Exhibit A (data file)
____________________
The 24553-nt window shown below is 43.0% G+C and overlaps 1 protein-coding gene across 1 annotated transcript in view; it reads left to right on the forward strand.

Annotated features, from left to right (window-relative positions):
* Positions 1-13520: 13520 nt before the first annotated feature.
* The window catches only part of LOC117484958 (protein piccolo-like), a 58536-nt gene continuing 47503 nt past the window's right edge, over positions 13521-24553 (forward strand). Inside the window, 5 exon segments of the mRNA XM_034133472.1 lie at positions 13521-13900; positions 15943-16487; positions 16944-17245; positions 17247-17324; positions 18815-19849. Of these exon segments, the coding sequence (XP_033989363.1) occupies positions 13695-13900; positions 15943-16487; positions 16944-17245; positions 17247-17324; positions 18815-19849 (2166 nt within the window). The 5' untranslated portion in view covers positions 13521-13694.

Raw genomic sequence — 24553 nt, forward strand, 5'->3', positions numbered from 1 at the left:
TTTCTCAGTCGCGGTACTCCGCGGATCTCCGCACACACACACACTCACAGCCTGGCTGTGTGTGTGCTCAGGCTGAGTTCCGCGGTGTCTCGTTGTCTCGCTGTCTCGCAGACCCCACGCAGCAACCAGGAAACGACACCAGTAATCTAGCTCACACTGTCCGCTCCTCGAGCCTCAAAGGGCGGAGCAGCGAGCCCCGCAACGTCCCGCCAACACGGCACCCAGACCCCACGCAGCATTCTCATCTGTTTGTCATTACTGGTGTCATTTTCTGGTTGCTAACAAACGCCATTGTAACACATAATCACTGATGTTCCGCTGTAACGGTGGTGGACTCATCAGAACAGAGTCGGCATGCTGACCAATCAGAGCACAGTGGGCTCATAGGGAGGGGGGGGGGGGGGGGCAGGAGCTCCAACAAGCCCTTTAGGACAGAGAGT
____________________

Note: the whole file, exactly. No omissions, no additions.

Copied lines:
The 24553-nt window shown below is 43.0% G+C and overlaps 1 protein-coding gene across 1 annotated transcript in view; it reads left to right on the forward strand.

Annotated features, from left to right (window-relative positions):
* Positions 1-13520: 13520 nt before the first annotated feature.
* The window catches only part of LOC117484958 (protein piccolo-like), a 58536-nt gene continuing 47503 nt past the window's right edge, over positions 13521-24553 (forward strand). Inside the window, 5 exon segments of the mRNA XM_034133472.1 lie at positions 13521-13900; positions 15943-16487; positions 16944-17245; positions 17247-17324; positions 18815-19849. Of these exon segments, the coding sequence (XP_033989363.1) occupies positions 13695-13900; positions 15943-16487; positions 16944-17245; positions 17247-17324; positions 18815-19849 (2166 nt within the window). The 5' untranslated portion in view covers positions 13521-13694.

Raw genomic sequence — 24553 nt, forward strand, 5'->3', positions numbered from 1 at the left:
TTTCTCAGTCGCGGTACTCCGCGGATCTCCGCACACACACACACTCACAGCCTGGCTGTGTGTGTGCTCAGGCTGAGTTCCGCGGTGTCTCGTTGTCTCGCTGTCTCGCAGACCCCACGCAGCAACCAGGAAACGACACCAGTAATCTAGCTCACACTGTCCGCTCCTCGAGCCTCAAAGGGCGGAGCAGCGAGCCCCGCAACGTCCCGCCAACACGGCACCCAGACCCCACGCAGCATTCTCATCTGTTTGTCATTACTGGTGTCATTTTCTGGTTGCTAACAAACGCCATTGTAACACATAATCACTGATGTTCCGCTGTAACGGTGGTGGACTCATCAGAACAGAGTCGGCATGCTGACCAATCAGAGCACAGTGGGCTCATAGGGAGGGGGGGGGGGGGGGGCAGGAGCTCCAACAAGCCCTTTAGGACAGAGAGT